Join the Christopher Ward Club, and Don't Be Sorry
Last Thursday, the National Republican Congressional Committee accused its former treasurer, Christopher Ward, of diverting at least "several hundred thousand dollars" from its coffers into his personal accounts and of faking outside audits to help cover his tracks.
But on March 4, nine days before the NRCC dropped its bombshell, Christopher Ward filed an amended report with the Federal Election Commission that began with a note offering "apologies for this error in totals."
Clairvoyance? Getting out ahead of the posse?
Nope. The apologetic Ward is Christopher M. Ward, and he works for the San Diego Democratic Club. The accused Ward is Christopher J. Ward, and so far he hasn't apologized for anything or commented on the NRCC's charges.
Christopher M. Ward laughed at the long odds that he would file his financial report right before the NRCC announcement, but said his name is pretty common.
"My quick history is nothing as exciting as Christopher J. Ward's, though," Ward wrote in an e-mail.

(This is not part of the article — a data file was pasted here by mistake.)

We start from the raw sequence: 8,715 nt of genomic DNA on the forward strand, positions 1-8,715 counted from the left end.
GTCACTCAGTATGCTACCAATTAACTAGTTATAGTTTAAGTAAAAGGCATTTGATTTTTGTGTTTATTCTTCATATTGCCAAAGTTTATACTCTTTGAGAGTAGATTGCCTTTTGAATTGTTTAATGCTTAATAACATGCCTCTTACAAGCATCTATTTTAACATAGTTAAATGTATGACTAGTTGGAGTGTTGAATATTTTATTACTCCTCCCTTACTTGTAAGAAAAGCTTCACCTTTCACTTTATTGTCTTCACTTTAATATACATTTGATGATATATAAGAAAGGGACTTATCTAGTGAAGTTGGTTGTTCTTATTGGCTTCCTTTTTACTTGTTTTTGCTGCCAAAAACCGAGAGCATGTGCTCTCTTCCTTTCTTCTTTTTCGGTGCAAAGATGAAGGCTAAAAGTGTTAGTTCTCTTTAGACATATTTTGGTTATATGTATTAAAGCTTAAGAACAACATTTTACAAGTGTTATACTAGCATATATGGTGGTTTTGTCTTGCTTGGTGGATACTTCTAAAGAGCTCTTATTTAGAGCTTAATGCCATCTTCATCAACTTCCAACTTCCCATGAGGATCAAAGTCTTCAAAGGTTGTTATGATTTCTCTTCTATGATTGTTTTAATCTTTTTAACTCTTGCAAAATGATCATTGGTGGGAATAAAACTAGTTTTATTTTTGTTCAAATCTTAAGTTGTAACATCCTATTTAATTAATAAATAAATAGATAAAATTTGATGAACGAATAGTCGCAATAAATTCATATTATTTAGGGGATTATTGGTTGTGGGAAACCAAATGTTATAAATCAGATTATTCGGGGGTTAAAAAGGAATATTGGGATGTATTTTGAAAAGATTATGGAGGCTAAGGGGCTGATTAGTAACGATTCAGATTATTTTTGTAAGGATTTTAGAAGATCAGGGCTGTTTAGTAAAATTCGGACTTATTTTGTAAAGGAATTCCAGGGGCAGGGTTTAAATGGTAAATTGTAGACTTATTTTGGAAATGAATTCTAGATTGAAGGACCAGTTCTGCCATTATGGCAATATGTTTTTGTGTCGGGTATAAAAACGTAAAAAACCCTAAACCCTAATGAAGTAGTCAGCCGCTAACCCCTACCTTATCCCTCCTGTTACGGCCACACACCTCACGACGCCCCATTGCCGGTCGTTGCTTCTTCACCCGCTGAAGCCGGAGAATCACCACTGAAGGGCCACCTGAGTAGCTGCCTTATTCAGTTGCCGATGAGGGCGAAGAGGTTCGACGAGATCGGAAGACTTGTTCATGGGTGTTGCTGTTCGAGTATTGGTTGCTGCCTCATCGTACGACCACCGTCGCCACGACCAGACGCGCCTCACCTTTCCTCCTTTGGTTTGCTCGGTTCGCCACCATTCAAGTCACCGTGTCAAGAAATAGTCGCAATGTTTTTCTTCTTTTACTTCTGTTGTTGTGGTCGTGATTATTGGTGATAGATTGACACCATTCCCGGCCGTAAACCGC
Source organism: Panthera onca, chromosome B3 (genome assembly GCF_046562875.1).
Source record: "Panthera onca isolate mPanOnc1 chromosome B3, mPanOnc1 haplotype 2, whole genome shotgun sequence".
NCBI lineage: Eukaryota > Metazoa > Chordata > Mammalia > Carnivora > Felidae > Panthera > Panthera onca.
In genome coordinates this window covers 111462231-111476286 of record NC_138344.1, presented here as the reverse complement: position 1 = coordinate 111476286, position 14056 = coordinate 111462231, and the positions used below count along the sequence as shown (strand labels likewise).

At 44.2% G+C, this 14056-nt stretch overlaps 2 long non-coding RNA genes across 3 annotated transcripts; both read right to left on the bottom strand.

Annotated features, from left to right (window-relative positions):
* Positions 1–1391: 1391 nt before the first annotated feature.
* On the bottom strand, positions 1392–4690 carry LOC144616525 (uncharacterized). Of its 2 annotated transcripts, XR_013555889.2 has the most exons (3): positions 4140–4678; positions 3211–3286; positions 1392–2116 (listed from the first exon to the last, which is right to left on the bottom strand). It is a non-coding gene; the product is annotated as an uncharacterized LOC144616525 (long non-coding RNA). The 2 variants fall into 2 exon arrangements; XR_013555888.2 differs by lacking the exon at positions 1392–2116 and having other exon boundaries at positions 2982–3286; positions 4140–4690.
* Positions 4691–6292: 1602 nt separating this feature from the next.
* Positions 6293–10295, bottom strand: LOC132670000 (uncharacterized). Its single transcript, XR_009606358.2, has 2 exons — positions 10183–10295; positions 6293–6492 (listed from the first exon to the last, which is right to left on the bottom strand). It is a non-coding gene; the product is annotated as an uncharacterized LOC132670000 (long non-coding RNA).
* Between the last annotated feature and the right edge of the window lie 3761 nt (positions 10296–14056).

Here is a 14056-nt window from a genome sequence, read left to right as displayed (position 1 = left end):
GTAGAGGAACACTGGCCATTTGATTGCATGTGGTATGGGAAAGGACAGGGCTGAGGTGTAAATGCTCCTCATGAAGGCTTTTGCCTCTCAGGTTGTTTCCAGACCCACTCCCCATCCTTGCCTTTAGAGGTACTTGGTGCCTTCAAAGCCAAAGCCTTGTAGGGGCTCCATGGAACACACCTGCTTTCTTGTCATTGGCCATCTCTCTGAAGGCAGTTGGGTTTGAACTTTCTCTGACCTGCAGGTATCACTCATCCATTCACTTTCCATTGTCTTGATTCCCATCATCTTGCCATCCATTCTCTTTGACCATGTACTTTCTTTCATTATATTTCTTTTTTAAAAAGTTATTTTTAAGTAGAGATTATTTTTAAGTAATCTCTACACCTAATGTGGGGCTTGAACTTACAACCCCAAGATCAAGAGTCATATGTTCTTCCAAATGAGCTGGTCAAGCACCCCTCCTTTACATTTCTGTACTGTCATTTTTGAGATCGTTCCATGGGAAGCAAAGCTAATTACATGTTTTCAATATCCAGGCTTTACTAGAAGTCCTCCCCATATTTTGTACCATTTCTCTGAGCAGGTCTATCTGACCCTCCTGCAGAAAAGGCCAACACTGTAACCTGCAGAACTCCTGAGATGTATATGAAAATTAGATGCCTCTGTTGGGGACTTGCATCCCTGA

A 2006 graduate of Harvard's Kennedy School of Government, Christopher M. Ward said he has worked for environmental groups in Southern California and has helped with their political activities.
The world of political treasurers and compliance officers is so small that even officials at the Federal Election Commission mistook the California Ward's work for the allegedly fraudulent filings of the Ward here in Washington. Last week, FEC officials mistakenly forwarded to The Post committee filings that the California Ward worked on, suggesting that they might be part of the other Ward's web of committees.
The FEC also discovered another Ward namesake -- Christopher O. Ward-- who has been a treasurer for political committees in New York.
The partisan in Christopher M. Ward was not displeased to see the NRCC suffering from his namesake's alleged actions.
"They had it coming," he wrote. "And at a time where they are having trouble raising funds and nearly broke, as a Democrat, it makes the story even sweeter."
Senators and staff are still recovering from the record-setting blizzard of votes held last Thursday as part of the annual tradition known as "vote-a-rama": the series of amendments on the budget resolution that are voted on consecutively.